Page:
- Facebook is testing the removal of like counts on its platform, beginning with Australia.
- Users won’t be able to see the number of likes, reactions and views on other people’s Facebook posts. The numbers will only be visible to the person who posted them.
- Facebook’s move comes after Instagram removed the number of likes on its platform in Australia in July.
Facebook is the latest social platform to remove the number of likes on posts, beginning with a test right here in Australia.
In a limited test, the social networking giant is removing the ability for others to see the number of likes, reactions and views on your posts. Instead, the numbers will be private and only visible to you.
Facebook told Business Insider Australia in an email that the move is designed improve the well-being of users and shift the focus from the quantity to the quality of interactions on your posts.
In other words, Facebook doesn’t want you to focus on the number of likes or reactions you get, but instead the quality of the photos and videos you share.
“We want Facebook to be a place where people can connect and share in ways most valuable to them,” Facebook Australia director of policy, Mia Garlick told Business Insider Australia in an email.
“We want to understand from people whether removing the total counts improves their experience, while also not limiting any positive interactions.”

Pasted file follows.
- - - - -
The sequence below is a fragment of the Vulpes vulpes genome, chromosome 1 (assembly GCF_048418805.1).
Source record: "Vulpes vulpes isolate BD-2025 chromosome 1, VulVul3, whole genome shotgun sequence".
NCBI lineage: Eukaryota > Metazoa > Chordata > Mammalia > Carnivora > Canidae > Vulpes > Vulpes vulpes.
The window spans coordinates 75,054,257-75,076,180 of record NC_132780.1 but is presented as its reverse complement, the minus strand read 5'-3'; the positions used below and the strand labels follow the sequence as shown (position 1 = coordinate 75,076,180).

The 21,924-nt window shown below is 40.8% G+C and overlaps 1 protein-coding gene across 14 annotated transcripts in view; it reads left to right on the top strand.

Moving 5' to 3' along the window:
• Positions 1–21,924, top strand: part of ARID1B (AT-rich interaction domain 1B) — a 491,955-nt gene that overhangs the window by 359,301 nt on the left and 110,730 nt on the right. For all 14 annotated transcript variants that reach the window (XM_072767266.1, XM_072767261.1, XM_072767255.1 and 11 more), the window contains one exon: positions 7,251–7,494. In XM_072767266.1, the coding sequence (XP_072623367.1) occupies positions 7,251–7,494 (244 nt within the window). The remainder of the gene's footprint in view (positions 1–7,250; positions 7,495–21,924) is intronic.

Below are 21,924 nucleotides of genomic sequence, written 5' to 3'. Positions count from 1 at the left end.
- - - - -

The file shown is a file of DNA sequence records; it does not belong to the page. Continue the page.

Facebook said it wanted to be “a place where people feel comfortable expressing themselves”.
“We don’t want Facebook to feel like a competition,” the company said. “We hope to learn whether this change can help people focus less on likes and more on telling their story.”
Facebook’s decision comes two months after Instagram – which is owned by Facebook – tested the removal of likes in Australia, Canada, Brazil, New Zealand, Japan, Italy and Ireland.
Facebook added that because Instagram and Facebook are different, it will “likely see different data come from the test”.
One of the other main reasons for the test is to see how people interact with each other.
“Often, seeing reactions gives people a sense of whether they should interact with this content. So during this test we want to assess whether hiding reactions helps people feel more comfortable sharing while not limiting their interactions.”
After seeing how people engage with the new format, Facebook plans to evaluate whether to roll it out more broadly.
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